How do you bend plywood?

Does anyone know how to bend plywood? I can't find any online help for doing this. There are so many neat ideas online that I know I could do myself.
How do you bend plywood?


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Ryan G on Oct 02, 2012:

You can do a wood lamination with several sheets.  It really depends on the size of the finished piece if this will work

Jim on Feb 01, 2012:

Have a look at www.curvomatic.com as they have the best solution.

josh on Nov 02, 2010:

laminate "wiggle board" together with white glue (not wood glue) and clamped it together to you form work. When dry, apply contact cement to one side of your piece and also apply the contact cement to one side of your finished veneer, ie, walnut, zeabra, oak, then carefully adhere them together. repeat to the other side.

bruceschaller on Jul 30, 2008:

I'd check on amazon. 


I think there is another way to do it too.  You can use thin sheets of wood...like less than 1/8....and you can coat the sides with glue, then clamp it into a form.  This is how eames chairs are made.  They don't bend flat plywood....they buy veneer sheets and glue them together.  This method retains the stregnth of the wood...IKEA has some popular chairs made this way.

jpricemoore on Feb 01, 2007:

Bending/forming wood can be extremely complex... here are some links that may provide you with more info than you'd like:



The articles may not contain exactly what you're looking for, but they have some pretty good info about the basics of bending/forming wood.  You might also find yourself getting lost in some of the other forums.

Good luck.

evrtstudio on Jan 26, 2007:

Here is a great book to learn more if you are interested.  As well as a cool looking book to have on your shelf. 




erika on Jan 24, 2007:

Thanks for all the awesome help! I can't wait to get started!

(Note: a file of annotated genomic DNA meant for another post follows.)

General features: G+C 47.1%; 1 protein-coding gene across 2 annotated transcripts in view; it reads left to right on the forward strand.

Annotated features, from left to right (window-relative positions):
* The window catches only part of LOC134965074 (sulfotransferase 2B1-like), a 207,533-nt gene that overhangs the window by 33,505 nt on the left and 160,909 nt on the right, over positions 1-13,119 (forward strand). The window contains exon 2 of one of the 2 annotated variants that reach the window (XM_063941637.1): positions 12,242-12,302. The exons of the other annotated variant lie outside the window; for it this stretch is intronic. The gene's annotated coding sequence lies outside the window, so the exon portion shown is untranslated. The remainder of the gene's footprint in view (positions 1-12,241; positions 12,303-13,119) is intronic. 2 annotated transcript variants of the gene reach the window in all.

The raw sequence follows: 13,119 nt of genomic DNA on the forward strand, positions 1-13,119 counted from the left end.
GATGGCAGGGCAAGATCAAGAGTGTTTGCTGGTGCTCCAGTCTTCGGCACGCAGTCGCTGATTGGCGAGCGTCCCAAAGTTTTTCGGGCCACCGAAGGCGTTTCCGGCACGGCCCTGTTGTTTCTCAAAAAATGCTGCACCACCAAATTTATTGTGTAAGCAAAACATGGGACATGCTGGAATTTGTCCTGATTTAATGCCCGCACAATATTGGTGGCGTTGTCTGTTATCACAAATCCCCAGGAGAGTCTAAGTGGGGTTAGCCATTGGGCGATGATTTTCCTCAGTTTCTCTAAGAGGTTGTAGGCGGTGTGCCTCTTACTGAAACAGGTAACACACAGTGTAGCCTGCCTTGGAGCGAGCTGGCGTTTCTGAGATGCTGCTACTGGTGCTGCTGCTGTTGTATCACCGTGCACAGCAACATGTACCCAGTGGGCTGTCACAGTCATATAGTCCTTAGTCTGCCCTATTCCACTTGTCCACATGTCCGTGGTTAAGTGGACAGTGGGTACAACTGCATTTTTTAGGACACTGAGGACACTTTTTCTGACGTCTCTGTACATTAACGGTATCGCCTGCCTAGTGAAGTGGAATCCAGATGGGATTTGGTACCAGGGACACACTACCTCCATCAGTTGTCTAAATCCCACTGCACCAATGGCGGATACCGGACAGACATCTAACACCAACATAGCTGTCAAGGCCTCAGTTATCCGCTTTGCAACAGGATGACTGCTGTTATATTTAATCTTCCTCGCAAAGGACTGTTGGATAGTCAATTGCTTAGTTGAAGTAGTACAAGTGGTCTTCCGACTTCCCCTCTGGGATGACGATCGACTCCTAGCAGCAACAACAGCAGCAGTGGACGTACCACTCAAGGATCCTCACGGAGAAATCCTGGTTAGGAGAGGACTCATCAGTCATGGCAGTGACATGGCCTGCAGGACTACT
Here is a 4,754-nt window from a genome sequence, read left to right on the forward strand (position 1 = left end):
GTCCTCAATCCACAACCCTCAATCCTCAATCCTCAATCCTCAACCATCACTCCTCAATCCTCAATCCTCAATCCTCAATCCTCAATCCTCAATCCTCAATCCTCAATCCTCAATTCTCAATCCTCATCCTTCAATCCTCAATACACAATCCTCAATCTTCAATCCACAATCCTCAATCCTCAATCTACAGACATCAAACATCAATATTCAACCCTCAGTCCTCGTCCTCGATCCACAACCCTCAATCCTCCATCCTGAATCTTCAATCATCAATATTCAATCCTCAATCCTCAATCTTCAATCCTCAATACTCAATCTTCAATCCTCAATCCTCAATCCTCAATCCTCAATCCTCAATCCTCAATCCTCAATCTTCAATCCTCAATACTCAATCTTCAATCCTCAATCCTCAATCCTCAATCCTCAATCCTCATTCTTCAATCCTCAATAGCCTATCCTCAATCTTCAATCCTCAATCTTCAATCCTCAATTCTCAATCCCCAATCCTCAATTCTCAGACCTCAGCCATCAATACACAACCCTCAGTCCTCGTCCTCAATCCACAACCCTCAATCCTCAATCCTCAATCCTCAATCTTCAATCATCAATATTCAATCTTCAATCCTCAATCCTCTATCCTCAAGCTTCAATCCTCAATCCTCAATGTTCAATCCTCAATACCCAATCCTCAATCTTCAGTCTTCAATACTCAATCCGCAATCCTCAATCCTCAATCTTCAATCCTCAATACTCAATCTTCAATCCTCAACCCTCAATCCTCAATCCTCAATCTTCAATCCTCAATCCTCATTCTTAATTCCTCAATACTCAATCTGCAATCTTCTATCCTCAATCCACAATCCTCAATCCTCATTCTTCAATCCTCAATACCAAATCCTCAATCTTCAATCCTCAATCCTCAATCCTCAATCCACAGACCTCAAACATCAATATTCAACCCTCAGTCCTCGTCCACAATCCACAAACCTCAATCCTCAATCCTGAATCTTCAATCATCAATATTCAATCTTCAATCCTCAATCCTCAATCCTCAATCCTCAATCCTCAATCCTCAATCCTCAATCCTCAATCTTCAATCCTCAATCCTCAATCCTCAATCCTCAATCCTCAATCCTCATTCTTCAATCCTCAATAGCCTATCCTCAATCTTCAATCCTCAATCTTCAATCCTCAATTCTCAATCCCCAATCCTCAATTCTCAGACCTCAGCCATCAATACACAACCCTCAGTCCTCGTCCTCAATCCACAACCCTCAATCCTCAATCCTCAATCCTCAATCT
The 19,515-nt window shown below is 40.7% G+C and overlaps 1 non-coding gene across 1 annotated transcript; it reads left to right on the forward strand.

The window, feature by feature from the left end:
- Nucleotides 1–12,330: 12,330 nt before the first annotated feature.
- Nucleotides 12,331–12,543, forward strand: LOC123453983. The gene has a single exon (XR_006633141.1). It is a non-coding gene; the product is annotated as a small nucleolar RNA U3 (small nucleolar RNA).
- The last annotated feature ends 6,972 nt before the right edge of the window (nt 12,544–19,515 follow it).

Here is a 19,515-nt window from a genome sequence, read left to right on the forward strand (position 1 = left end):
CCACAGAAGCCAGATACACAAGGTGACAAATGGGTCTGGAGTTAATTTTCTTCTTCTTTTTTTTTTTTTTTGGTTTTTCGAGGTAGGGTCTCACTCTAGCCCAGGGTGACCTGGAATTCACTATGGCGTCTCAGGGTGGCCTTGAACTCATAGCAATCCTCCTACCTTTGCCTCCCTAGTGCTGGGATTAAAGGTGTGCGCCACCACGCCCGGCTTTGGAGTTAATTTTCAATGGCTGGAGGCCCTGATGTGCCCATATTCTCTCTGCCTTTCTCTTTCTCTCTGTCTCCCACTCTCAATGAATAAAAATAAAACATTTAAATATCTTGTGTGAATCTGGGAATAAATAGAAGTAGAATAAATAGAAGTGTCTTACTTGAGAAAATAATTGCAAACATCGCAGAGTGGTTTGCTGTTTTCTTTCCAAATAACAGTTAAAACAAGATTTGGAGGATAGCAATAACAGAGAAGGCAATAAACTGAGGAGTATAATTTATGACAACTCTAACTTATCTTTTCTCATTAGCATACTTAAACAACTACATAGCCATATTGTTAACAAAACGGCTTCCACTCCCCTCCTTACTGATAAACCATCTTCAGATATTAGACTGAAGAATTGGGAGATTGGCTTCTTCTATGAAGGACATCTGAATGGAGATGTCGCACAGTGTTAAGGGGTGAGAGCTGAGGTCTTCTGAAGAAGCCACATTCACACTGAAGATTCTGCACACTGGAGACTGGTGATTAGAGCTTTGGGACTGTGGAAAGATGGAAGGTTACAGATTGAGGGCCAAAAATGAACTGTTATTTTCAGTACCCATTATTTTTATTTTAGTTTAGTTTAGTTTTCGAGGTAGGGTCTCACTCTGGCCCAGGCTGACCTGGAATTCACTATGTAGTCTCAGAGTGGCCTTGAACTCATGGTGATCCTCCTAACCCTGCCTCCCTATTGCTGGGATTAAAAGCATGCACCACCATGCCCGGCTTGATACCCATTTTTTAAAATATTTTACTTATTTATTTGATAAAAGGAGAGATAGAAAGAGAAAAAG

kidgenius on Jan 24, 2007:

You have a few options.

You can kerf your own boards, bend the board, and nail it to an underlying structure.

You can buy pre-kerfed MDF, bend it and nail it, or put a veneer on it to hold it's shape.

You can build up layers of thinner wood that will bend easily and use a form.  You cut thin strip, about 1/8" to 1/4" inch depending on the amount of bend, glue the pieces, clamp them to a form and let it dry.  When it dries, you will have your wood in whatever shape you want.  Check out the "Woodworks" section of the DIY TV network.  The guy does this quite a bit.

You can use steam to bend pieces, but you can't do very large pieces with it.  Only good for long, thin, straight pieces that you want to bend, like a stair railing.

Or, you can buy bendable plywood.  It has the plys running all in one direction and will bend easily.  Sometimes it's called "wiggle wood" and comes in 3/8" thickness.  Only problem is that you need a way for it to keep its shape.  You can either nail it to an underlying structure, or, you can put it in the shape you want, veneer over it, and have it held in the shape you want.  Then, take it out and the veneer should hold everything in place.

balubalu on Jan 23, 2007:

I've asked a local cabinet maker how this is done after trying (and breaking) to bend some 3mm MDF manually and he handed me some oddment he had lying around of exactly the kerfed MDF that wayfarer describes. 

bruno on Jan 23, 2007:

Another good question for Jpricemoore

wayfarer on Jan 23, 2007:

It really depends on what and where - bending an 8x4 sheet of plywood in half is rather different from making a shaped candle holder.

If there's to be a blind side to the finished article, try kerfing it - narrow parallel grooves across the part to be bent (1/2 to 2/3 the depth).  Hard to do by hand, you'll need a router or circular saw.

You can also buy ready-kerfed flexible mdf these days - not exactly plywood, but with the right covering...

If you're really feeling adventurous, lamination is a possibility - thin sheets glued together, bent and clamped on a former before the glue dries.  In essence, making your own plywood.

Patience and prior practice needed in every case though.  Do ask again if you decide on a project.

AndreaR on Jan 23, 2007:

Steam, metal forms of some sort, and a whole pile of patience. :)

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